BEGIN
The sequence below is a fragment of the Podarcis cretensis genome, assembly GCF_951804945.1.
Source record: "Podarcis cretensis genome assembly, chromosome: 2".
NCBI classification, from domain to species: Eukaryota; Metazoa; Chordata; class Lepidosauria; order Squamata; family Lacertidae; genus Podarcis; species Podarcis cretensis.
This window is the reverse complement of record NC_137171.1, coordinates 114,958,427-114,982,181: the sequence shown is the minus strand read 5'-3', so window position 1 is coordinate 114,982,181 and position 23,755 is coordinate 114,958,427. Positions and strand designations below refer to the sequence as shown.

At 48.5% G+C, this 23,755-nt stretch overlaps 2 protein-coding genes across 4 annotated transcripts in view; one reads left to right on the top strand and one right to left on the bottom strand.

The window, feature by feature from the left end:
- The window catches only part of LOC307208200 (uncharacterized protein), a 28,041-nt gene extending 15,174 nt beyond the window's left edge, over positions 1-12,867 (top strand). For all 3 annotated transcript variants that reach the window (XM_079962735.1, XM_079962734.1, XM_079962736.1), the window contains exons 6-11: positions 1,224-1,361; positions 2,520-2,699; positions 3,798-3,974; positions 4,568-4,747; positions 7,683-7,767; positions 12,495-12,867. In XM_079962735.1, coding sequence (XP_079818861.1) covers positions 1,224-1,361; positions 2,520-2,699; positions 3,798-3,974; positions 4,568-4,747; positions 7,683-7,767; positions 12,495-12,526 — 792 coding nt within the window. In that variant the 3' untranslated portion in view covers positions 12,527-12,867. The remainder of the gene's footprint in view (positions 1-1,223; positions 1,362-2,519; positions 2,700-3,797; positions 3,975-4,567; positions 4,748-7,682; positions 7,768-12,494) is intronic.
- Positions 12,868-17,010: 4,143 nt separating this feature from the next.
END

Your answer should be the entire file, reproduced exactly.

The sequence below is a fragment of the Podarcis cretensis genome, assembly GCF_951804945.1.
Source record: "Podarcis cretensis genome assembly, chromosome: 2".
NCBI classification, from domain to species: Eukaryota; Metazoa; Chordata; class Lepidosauria; order Squamata; family Lacertidae; genus Podarcis; species Podarcis cretensis.
This window is the reverse complement of record NC_137171.1, coordinates 114,958,427-114,982,181: the sequence shown is the minus strand read 5'-3', so window position 1 is coordinate 114,982,181 and position 23,755 is coordinate 114,958,427. Positions and strand designations below refer to the sequence as shown.

At 48.5% G+C, this 23,755-nt stretch overlaps 2 protein-coding genes across 4 annotated transcripts in view; one reads left to right on the top strand and one right to left on the bottom strand.

The window, feature by feature from the left end:
- The window catches only part of LOC307208200 (uncharacterized protein), a 28,041-nt gene extending 15,174 nt beyond the window's left edge, over positions 1-12,867 (top strand). For all 3 annotated transcript variants that reach the window (XM_079962735.1, XM_079962734.1, XM_079962736.1), the window contains exons 6-11: positions 1,224-1,361; positions 2,520-2,699; positions 3,798-3,974; positions 4,568-4,747; positions 7,683-7,767; positions 12,495-12,867. In XM_079962735.1, coding sequence (XP_079818861.1) covers positions 1,224-1,361; positions 2,520-2,699; positions 3,798-3,974; positions 4,568-4,747; positions 7,683-7,767; positions 12,495-12,526 — 792 coding nt within the window. In that variant the 3' untranslated portion in view covers positions 12,527-12,867. The remainder of the gene's footprint in view (positions 1-1,223; positions 1,362-2,519; positions 2,700-3,797; positions 3,975-4,567; positions 4,748-7,682; positions 7,768-12,494) is intronic.
- Positions 12,868-17,010: 4,143 nt separating this feature from the next.